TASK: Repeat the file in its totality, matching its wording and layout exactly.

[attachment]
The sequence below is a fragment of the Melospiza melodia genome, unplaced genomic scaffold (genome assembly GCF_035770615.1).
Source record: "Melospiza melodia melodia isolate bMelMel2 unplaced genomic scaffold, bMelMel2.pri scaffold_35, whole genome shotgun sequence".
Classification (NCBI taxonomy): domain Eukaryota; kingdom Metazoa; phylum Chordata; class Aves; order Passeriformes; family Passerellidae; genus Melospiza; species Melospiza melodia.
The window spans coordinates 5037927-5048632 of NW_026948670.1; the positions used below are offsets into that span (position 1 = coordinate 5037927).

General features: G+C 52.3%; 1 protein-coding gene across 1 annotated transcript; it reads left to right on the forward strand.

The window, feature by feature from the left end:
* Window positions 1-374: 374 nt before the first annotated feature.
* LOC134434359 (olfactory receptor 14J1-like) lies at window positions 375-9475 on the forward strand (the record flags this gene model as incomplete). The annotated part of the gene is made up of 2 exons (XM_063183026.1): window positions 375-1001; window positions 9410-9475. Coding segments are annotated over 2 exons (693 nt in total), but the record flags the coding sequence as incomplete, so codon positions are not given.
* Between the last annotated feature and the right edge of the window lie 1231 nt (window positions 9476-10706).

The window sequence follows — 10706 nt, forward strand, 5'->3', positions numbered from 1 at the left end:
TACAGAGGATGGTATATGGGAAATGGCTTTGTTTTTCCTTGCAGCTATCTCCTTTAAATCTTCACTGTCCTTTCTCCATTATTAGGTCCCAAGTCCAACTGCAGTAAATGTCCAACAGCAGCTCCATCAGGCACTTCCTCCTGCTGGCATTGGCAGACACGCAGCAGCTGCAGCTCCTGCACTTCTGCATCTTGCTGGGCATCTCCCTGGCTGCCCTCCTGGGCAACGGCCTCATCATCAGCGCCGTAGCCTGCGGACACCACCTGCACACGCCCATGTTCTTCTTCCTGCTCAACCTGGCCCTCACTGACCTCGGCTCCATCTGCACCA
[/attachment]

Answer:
The sequence below is a fragment of the Melospiza melodia genome, unplaced genomic scaffold (genome assembly GCF_035770615.1).
Source record: "Melospiza melodia melodia isolate bMelMel2 unplaced genomic scaffold, bMelMel2.pri scaffold_35, whole genome shotgun sequence".
Classification (NCBI taxonomy): domain Eukaryota; kingdom Metazoa; phylum Chordata; class Aves; order Passeriformes; family Passerellidae; genus Melospiza; species Melospiza melodia.
The window spans coordinates 5037927-5048632 of NW_026948670.1; the positions used below are offsets into that span (position 1 = coordinate 5037927).

General features: G+C 52.3%; 1 protein-coding gene across 1 annotated transcript; it reads left to right on the forward strand.

The window, feature by feature from the left end:
* Window positions 1-374: 374 nt before the first annotated feature.
* LOC134434359 (olfactory receptor 14J1-like) lies at window positions 375-9475 on the forward strand (the record flags this gene model as incomplete). The annotated part of the gene is made up of 2 exons (XM_063183026.1): window positions 375-1001; window positions 9410-9475. Coding segments are annotated over 2 exons (693 nt in total), but the record flags the coding sequence as incomplete, so codon positions are not given.
* Between the last annotated feature and the right edge of the window lie 1231 nt (window positions 9476-10706).

The window sequence follows — 10706 nt, forward strand, 5'->3', positions numbered from 1 at the left end:
TACAGAGGATGGTATATGGGAAATGGCTTTGTTTTTCCTTGCAGCTATCTCCTTTAAATCTTCACTGTCCTTTCTCCATTATTAGGTCCCAAGTCCAACTGCAGTAAATGTCCAACAGCAGCTCCATCAGGCACTTCCTCCTGCTGGCATTGGCAGACACGCAGCAGCTGCAGCTCCTGCACTTCTGCATCTTGCTGGGCATCTCCCTGGCTGCCCTCCTGGGCAACGGCCTCATCATCAGCGCCGTAGCCTGCGGACACCACCTGCACACGCCCATGTTCTTCTTCCTGCTCAACCTGGCCCTCACTGACCTCGGCTCCATCTGCACCA